The Economic and Financial Crimes Commission (EFCC) has said the commission is zeroing on those hiding under real estate to perpetrate money laundering and other financial crimes.
Speaking during a training session for journalists on effective reporting of the economic and financial crimes in Benin, Edo State, EFCC lawyer, Chris Mishela, said many estates springing up in Abuja, Lagos and other parts of the country were believed to be proceed of fraud and money laundering.
He said, “In Abuja, you see so many estates coming all over and we believe the source of this fund are unlawful funds. The funds are illegally gotten either from government or from international crime that is used to launder through estate business.
“Real estate is one of the designated and non-designated professions that is also under our obligation under the establishment to do a full disclosure.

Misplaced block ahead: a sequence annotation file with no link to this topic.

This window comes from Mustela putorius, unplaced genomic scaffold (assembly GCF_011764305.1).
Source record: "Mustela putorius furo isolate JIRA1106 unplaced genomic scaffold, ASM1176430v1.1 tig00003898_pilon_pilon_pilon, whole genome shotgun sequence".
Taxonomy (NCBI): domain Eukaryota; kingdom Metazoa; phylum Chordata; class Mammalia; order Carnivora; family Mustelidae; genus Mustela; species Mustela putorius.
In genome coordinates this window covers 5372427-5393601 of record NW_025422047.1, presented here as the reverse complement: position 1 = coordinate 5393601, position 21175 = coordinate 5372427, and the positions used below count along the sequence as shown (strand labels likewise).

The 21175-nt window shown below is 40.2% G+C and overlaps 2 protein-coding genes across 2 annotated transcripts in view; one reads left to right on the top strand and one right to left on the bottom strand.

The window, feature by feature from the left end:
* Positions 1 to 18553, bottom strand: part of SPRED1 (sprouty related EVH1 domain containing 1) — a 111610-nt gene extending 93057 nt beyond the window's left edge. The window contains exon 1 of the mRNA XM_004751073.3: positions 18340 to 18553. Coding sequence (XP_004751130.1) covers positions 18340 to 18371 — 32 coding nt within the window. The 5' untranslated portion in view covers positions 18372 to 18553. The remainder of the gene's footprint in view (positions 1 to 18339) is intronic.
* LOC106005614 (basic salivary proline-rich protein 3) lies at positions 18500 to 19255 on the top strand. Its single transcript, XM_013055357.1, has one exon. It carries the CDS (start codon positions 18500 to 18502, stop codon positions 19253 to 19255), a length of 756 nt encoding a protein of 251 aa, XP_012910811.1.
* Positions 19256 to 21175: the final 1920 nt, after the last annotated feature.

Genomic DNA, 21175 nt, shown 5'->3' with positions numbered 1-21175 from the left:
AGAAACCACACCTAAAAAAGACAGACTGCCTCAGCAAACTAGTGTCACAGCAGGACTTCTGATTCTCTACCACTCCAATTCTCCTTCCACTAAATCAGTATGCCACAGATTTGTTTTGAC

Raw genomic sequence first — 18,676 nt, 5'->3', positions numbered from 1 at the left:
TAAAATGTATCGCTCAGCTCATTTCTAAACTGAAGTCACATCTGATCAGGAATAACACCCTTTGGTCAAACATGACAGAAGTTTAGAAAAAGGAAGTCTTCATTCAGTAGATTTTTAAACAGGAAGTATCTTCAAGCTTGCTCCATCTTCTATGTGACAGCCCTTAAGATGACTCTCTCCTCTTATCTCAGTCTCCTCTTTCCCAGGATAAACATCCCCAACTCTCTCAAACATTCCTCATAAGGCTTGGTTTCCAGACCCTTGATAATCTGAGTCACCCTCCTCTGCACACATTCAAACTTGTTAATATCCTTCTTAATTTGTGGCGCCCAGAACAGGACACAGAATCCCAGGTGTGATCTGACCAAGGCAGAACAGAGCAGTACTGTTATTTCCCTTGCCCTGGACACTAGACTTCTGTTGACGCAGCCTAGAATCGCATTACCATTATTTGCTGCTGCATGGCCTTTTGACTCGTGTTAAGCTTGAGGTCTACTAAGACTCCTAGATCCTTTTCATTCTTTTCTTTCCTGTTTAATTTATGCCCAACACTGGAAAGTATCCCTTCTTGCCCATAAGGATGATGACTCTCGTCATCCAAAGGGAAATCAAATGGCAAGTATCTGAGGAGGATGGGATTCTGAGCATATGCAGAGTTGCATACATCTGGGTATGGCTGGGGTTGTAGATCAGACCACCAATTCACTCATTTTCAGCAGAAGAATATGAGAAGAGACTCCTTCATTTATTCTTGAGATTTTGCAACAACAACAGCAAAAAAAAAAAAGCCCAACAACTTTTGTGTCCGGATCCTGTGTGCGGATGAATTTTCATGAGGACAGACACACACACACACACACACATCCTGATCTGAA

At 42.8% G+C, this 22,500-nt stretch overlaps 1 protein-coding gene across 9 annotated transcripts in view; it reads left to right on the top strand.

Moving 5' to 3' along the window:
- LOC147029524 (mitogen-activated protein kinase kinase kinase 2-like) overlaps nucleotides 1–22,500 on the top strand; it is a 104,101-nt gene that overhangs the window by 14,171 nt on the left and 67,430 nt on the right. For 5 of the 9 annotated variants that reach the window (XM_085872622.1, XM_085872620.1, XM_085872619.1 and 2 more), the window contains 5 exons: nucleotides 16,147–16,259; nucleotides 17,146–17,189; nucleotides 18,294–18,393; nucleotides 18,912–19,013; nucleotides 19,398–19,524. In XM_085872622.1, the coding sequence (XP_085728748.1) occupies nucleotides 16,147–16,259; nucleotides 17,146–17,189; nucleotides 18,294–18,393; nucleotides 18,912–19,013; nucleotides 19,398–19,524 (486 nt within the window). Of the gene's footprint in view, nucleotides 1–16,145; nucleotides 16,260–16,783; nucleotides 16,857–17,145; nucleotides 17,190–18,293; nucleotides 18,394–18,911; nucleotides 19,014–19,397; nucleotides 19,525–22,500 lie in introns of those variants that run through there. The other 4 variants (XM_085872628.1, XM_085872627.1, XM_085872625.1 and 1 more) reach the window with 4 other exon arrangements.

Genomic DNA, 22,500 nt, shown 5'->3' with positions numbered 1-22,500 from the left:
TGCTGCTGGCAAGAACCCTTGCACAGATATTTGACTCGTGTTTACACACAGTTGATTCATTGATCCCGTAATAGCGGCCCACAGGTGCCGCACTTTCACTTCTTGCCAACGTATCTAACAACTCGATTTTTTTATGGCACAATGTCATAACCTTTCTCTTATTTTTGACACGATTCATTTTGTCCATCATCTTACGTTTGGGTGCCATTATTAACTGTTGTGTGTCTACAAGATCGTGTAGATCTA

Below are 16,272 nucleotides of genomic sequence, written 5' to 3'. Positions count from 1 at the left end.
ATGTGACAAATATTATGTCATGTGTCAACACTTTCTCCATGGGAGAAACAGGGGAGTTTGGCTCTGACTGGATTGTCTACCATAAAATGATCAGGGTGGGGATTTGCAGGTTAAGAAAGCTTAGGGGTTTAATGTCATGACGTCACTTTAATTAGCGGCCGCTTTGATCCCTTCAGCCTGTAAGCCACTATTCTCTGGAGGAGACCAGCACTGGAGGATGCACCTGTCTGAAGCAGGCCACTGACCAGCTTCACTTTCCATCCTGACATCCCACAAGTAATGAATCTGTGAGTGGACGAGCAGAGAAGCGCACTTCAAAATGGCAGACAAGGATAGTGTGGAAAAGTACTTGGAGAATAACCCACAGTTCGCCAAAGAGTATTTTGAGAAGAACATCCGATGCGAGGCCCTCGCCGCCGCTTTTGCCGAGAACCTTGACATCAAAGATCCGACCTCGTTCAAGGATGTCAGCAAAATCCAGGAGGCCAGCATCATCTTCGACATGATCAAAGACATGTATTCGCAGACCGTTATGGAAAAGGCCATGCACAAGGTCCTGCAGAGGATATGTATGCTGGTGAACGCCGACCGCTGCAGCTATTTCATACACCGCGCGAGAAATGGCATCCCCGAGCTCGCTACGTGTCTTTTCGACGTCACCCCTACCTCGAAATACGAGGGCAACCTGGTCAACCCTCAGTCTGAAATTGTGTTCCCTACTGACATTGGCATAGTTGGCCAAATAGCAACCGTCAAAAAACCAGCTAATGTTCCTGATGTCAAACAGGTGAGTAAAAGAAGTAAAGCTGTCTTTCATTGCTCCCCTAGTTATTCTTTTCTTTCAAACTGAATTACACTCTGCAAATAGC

“So EFCC is actually working to look into that dimension and the new money laundering Act has provided an opening for the government to look into the aspect of real estate as we saw under the Act.
“It is not an investigation that is going on, rather we have identified specifically that these are proceeds of crime.”
He explained that the training was to keep journalists abreast of the framework of new anti-money laundering Act 2022 and the role they were expected to play.
He added that the need to make the public aware of the expanded scope of the Money Laundering (Prevention and Prohibition) Act 2022 as against the repealed Money Laundering Prohibition Act 2011 necessitated the workshop.
The Head, Cyber Crimes Unit in EFCC, Benin, Mrs Oluwakemi Olawoyin, in her presentation on risks and benefits associated with digital payment system, charged the public not to open any link which they didn’t initiate while on the Internet.
While highlighting tactics for safe transactions on the various e-business platforms, she advised the public to beware of unsecured sites.
On his part, Assistant Commander, Public Affairs Unit of EFCC, Mr Dele Oyewale, charged journalists on investigative reporting to provide the commission a lead for fraud investigation.
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